post your model RR tips........

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max diyer

Active Member
Everyone has had something roll off their bench and onto the floor. My fix for this is a "catch-all" drawer. When I sit down at the bench, I pull this drawer out and against me. It catches the majority of evasive tools & parts ( except maybe Kadee coupler springs, which go flying over your shoulder ).
I used 1x - 2" high to make the drawer frame and 3/16" hardboard for the drawer bottom. I screwed a couple of 1x cleats ( redneck drawer slides ) to the bench sides, that the drawer sits on.

And made a tool holder, out of hardboard and a large rubber gasket, and screwed it to the drawer. It works well for holding a flex shaft, soldering pencil, etc.

This drawer over the years has literally caught hundreds of tools and parts, saving me from crawling on the floor.

IMG_2179.JPG
 
Sherrel
Thanks.
Everyone that see's it, says it's a big mess. And I'll tell them, "it might be a mess to you, but it's my mess and I know where everything is. I think it looks great." :)
 

Sirfoldalot

Plucked Tailfeathers
Staff member
JIM: OUR workbenches run a very close race. Mine is covered with everything I own EXCEPT model RR stuff. I have cleaned it off several times to get back to model work - and then get distracted and it fills up with everything else.
I got a picture somewhere?
 

trailrider

Well-Known Member
"A clean desk/workbench/mancave is the sign of a sick mind!" :p My work bench doesn't look quite that bad...because the mess is spread out over my other work bench, desks and computer table, in several rooms! :eek:
 
Sherrel - Definitely post a pic!
My bench isn't MRR dedicated either. I always have 3 or 4 different projects on-going. It just so happened, when I took this pic, I was doing maintenance on the loco.
 
"A clean desk/workbench/mancave is the sign of a sick mind!" :p My work bench doesn't look quite that bad...because the mess is spread out over my other work bench, desks and computer table, in several rooms! :eek:
That's one way to put it. ;):)
I would really like to see a pic of your benches!
I'm steering this thread off-topic. There is a thread in General Discussions / Show Your Work Area. So post the pics there. I'll be looking for it!
 

MHinLA

Active Member
THOSE SHARP BLACK DRYWALL-SCREW POINTS sticking out under plywood/sub-roadbed easy cure..
If you've employed these kind of screws, it's next to impossible to cut away their protruding points. And if you have't yet, you will at sometime scratch your hand or arm on them reaching in to wiring or to, say, deal with a derailment under bench. And man, does it smart and bleed ! I did that too many times !...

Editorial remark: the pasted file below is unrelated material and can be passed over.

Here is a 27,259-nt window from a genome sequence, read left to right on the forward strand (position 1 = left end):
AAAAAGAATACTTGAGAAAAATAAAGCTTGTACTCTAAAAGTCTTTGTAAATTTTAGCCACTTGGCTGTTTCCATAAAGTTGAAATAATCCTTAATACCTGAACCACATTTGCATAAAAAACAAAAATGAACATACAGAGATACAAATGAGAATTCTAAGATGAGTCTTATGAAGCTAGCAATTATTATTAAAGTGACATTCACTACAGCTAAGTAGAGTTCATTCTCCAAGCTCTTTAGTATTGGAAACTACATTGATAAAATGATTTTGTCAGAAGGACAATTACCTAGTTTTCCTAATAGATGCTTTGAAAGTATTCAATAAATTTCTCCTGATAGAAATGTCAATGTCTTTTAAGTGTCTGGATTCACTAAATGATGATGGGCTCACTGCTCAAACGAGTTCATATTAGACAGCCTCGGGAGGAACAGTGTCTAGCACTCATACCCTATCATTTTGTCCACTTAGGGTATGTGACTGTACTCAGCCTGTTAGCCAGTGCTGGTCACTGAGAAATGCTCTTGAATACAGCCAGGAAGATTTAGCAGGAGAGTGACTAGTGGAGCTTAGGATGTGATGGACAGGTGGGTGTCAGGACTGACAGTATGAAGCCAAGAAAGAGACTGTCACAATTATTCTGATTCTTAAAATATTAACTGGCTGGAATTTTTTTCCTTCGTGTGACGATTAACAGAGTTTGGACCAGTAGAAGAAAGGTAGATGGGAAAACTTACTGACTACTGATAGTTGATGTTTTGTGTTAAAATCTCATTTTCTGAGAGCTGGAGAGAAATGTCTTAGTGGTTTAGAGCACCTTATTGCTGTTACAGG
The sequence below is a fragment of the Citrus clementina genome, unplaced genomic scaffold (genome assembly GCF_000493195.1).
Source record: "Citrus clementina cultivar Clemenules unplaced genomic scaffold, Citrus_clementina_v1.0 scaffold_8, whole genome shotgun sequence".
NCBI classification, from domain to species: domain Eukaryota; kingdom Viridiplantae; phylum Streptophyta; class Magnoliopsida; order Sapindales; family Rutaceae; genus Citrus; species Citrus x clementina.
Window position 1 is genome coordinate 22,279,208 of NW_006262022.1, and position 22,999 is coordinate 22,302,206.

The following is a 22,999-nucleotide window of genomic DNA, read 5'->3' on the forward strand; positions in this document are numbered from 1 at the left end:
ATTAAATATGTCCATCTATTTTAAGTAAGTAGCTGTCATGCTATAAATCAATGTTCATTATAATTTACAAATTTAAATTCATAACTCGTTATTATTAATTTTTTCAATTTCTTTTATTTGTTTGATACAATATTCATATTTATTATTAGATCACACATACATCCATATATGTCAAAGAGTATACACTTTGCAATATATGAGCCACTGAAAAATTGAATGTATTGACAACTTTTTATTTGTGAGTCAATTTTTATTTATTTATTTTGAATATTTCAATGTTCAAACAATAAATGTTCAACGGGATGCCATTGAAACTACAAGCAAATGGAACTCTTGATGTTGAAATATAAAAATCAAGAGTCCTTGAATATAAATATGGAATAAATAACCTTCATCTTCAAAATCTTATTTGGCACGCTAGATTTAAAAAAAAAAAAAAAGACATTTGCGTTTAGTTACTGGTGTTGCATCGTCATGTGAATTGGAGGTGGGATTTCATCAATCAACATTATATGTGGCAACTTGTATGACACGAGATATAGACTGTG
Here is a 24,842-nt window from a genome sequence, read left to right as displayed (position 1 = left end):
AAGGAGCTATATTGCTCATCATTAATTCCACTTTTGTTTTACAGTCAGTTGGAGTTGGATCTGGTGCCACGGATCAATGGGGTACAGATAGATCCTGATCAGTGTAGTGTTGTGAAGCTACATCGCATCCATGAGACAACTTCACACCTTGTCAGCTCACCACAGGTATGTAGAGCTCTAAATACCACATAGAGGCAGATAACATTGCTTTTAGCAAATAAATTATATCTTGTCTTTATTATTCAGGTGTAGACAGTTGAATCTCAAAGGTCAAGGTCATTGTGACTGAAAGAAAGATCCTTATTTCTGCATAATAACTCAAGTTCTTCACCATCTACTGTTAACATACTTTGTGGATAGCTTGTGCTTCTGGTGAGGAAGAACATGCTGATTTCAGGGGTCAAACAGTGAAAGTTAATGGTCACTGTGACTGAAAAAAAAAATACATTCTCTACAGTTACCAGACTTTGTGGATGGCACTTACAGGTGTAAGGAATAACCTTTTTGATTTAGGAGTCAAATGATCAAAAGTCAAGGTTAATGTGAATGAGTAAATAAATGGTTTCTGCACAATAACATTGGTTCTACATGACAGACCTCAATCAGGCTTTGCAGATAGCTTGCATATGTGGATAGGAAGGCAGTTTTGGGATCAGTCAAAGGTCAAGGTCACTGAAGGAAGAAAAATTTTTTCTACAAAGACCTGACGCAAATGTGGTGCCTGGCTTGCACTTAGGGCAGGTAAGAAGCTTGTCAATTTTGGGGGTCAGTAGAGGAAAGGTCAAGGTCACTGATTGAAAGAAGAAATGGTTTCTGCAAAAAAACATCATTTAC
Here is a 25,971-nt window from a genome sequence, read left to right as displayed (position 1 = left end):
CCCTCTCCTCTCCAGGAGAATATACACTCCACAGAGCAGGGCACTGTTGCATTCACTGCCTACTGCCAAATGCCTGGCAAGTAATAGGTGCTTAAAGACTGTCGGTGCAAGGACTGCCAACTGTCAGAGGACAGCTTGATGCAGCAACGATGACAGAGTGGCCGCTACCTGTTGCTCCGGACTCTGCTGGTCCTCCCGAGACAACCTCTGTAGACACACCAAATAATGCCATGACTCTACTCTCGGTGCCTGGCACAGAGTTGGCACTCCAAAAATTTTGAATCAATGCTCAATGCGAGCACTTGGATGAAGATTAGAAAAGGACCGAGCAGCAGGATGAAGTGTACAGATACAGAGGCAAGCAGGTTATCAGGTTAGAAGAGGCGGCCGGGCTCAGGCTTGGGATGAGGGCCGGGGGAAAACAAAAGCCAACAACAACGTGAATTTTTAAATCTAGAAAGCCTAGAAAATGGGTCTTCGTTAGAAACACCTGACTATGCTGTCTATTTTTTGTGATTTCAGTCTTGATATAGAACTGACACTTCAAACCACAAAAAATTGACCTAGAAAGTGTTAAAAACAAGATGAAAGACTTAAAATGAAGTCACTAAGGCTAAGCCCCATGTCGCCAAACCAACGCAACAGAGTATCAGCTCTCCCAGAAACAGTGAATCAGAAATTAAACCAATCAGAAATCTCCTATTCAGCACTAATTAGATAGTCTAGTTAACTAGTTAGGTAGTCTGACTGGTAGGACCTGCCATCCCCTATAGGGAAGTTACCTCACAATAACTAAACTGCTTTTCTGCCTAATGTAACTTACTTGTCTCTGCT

Simply do this: Take plastic tubing (what, 1/16" inside diameter?), slice off short pieces longer than the screw tips. Then, of course, merely twist them onto the threads..So easy, so cheap, so soothing ! No more lacerations ....M
 
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Good idea MHinLA:

On my last layout I was too cheap to buy new drywall screws and used what I had they were too long and did a lot of damage to my hands and arms.

The cure was the Dremel tool with a cut of wheel and that solved the problem in several areas.

Greg
 
I have several areas odf rather steep areas of terrain and need to attach ground foam from long distance from the font fascia of the layout. I used contact cement from the Dollar Store at $1 a tube and coated the surface enough to attach the ground foam to the incline.

The $1 a tube contact cement is cheap and I purchase usually all the tubes they have on the shelve. Replaces Walthers' GOO in many applications.

It's also handy for attaching ground foam to the base of structures to plant them in to the landscape.

Greg
 

MHinLA

Active Member
Good idea MHinLA:

On my last layout I was too cheap to buy new drywall screws and used what I had they were too long and did a lot of damage to my hands and arms.

The cure was the Dremel tool with a cut of wheel and that solved the problem in several areas.

Greg
I had a friend come by with his disc cutter (maybe was a Dremel ) and proceeded to cut a screw-point off. After a full 30 sec. and lots of sparks flying, the screw hardly changed ! So we gave up.. I was still getting lacerations when I envisioned the tubing idea, and tried one. It worked and I had what must have been 20 other screw points done in 20 Minutes !
The reason your job worked is because you hadn't used drywall screws which are steel or steel-like. You were probably cutting long wood screws which I believe are aluminum and way softer than dry wall screws..You actually did the right thing to begin with; not using dry wall screws..M
 

MHinLA

Active Member
Drywall screws? I use 'em all the time. Sharp points? Nope.
https://www.cpomilwaukee.com/factor...h-lock-on-button/milr6148-830,default,pd.html

I bought mine new.
You probably used the right length screws; that they don't protrude from under anything. But many of us used 1" or 1.5" length which will protrude. My tip is aimed at we who misjudged length needed, and that black drywall screws being very tough to cut can instead get a simple protective sleeve over them within seconds, per each..M, Los Angeles
 
I place jars of paint in my pockets when I know I need to use that paint and carry it around for a while and the paint gets mixed without any effort. I had a jar of tru-color Grimy Black in my pocket for two days and it will be ready to use tomorrow.

Greg
 





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